First and foremost, Happy New Year 2015. May dynamic prosperity come to all those who read this.
Since spending this holiday season in New York, and by force majeure, shopping, I’ve noticed a subtle change in command.
We are all familiar with following in the social media world. Now, it appears, following is the new callout by store cashiers to those in line waiting to pay, at least in New York City.
Shopping here is unlike shopping in most other places. The majority of stores have constant queues at the register. It’s not unusual in some of the big-box stores to spend more time in the checkout line than shopping. It’s not that these stores have limited checkouts, it’s that there are so many people shopping, and buying.
It doesn’t matter the time of the year. And it doesn’t matter whether it’s a bookstore, supermarket, clothing store, pharmacy, or coffee shop. There are queue line. Retail brick and mortar outlets have become fairly sophisticated in the way they manage their checkout queue lines. Some, learning from banks, have worm paths with automated signals indicating to the next shopper the cashier to which they should proceed. Still, most outlets rely on the cashier yelling out “next customer”, or “following customer”, or “step down,” or the like.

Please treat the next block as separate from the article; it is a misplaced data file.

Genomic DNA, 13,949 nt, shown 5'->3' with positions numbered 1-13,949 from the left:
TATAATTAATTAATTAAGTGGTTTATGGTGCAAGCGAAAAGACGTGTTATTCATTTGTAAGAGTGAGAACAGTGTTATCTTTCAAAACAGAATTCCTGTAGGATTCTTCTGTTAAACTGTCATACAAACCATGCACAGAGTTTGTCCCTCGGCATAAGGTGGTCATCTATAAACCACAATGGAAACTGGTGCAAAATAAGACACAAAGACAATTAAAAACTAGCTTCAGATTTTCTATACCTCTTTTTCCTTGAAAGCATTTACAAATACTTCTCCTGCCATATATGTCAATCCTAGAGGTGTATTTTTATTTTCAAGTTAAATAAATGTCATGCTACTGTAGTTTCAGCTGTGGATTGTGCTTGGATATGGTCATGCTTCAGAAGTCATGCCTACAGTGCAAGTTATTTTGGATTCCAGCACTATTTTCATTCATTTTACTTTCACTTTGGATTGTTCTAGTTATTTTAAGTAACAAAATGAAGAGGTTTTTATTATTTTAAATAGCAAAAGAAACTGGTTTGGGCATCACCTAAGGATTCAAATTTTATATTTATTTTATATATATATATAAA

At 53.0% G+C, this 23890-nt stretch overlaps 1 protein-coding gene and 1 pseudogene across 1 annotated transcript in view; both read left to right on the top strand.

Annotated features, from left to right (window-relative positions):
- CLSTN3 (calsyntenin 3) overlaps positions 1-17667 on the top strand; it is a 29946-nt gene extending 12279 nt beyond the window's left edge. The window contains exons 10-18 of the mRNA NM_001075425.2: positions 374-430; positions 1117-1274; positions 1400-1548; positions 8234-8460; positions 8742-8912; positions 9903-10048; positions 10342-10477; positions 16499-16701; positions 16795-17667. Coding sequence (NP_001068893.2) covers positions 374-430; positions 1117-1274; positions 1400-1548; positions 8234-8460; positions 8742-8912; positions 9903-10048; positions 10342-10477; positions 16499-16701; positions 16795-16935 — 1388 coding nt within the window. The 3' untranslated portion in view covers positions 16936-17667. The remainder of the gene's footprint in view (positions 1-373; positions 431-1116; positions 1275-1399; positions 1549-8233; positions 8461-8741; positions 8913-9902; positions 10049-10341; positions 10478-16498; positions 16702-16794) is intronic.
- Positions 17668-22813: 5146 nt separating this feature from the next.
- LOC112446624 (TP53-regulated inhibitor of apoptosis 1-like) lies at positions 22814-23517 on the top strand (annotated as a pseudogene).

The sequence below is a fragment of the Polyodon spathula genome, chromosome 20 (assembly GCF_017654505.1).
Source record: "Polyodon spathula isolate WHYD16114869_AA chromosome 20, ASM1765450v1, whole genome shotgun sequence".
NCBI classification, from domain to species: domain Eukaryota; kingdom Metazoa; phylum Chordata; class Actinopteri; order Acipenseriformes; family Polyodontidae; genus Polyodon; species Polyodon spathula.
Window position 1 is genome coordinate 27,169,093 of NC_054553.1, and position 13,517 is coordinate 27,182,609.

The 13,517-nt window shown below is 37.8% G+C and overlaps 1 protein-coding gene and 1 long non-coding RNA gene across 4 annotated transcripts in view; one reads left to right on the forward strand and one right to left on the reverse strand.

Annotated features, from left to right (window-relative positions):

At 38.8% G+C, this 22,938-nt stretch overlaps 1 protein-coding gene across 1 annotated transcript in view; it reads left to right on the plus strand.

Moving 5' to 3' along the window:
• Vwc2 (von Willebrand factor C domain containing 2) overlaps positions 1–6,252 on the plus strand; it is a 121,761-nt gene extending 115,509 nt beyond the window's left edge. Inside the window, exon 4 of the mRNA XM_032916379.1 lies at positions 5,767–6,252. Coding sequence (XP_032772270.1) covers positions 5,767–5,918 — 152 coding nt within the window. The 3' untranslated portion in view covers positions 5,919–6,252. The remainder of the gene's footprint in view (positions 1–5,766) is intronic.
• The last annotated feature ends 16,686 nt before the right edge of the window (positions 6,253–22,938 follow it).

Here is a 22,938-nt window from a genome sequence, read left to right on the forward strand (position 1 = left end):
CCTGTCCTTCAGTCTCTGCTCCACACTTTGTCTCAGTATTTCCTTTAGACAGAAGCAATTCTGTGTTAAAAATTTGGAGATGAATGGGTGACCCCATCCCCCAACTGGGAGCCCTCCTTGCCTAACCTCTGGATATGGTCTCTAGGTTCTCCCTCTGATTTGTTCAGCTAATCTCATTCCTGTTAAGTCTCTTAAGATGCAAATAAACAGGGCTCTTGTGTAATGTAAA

A few years ago it seemed that step down was the default cashier callout. Not walk down, or march, skip, scurry, or hurry down. Step down. Step down is still widely used. But recently overtaking step down as the number one queue-waiting callout is following. Even though following is a preposition, in a checkout queue, it’s become a command. And it’s pervasive, crossing all size and brands of stores here. The cashiers have dropped the guest part (i.e., following guest), presumably to save a syllable.
It can’t be easy being a cashier, many being judged on how quickly and efficiently they process sales. Some stores, like Uniglo (Japanese chain), have strict cashier guidelines for callouts, like raising their right arm, looking to the queue line and calling out “following guest in line please.” But most have taken to the simplified “following.”
Wherever we shop around the world, at some point we end up following someone in a checkout line. More times than not, that cash-wrap area is empty. No waiting, no following. But if you shop in NYC, more times than not, you’ll be following someone in a queue. At some point you will be the following.